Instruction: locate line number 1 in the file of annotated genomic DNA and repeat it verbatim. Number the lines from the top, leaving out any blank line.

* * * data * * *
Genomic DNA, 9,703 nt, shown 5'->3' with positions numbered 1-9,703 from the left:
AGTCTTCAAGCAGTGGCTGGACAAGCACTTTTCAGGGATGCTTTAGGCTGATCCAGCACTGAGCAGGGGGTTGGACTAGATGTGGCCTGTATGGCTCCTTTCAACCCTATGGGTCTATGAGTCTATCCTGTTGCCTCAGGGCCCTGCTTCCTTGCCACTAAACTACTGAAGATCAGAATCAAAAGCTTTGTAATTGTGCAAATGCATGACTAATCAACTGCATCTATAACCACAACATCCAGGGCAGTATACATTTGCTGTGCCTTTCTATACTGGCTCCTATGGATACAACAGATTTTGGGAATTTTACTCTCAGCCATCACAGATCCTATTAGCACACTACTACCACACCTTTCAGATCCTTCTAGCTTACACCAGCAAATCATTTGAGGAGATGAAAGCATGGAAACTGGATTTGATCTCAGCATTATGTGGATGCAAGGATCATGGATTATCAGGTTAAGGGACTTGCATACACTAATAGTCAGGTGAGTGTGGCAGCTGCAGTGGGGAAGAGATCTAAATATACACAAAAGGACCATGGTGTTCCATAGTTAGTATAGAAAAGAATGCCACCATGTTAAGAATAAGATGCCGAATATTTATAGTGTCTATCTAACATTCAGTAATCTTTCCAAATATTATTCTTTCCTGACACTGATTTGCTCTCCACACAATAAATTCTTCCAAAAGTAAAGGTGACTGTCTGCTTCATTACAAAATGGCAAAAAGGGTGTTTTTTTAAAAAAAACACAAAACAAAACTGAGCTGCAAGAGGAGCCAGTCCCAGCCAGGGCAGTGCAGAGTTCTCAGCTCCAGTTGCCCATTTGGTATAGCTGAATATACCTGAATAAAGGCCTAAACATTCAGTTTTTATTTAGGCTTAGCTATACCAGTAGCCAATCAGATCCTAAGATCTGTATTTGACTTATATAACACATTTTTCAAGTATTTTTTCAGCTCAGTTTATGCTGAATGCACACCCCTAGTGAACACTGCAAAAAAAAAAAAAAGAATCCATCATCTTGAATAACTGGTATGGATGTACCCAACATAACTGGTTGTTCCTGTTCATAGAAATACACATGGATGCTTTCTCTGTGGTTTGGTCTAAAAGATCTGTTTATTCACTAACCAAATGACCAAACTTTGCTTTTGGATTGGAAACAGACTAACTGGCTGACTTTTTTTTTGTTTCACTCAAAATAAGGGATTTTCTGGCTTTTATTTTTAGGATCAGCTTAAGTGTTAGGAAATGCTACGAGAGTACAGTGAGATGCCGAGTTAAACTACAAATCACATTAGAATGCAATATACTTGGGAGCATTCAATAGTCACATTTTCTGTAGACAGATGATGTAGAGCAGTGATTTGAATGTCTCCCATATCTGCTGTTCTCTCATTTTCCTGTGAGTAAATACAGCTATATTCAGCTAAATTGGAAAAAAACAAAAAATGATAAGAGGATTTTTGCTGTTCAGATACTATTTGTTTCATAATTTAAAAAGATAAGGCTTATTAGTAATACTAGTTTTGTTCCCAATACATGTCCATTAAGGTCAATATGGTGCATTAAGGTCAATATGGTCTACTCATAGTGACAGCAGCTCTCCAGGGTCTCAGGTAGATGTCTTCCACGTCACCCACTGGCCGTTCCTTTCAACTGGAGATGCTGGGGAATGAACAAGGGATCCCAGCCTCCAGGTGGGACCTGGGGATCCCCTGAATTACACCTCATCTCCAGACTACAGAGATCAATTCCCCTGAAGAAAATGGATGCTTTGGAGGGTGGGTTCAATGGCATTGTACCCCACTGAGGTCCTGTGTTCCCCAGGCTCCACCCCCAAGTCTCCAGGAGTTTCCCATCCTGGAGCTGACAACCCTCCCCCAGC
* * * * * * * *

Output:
Genomic DNA, 9,703 nt, shown 5'->3' with positions numbered 1-9,703 from the left: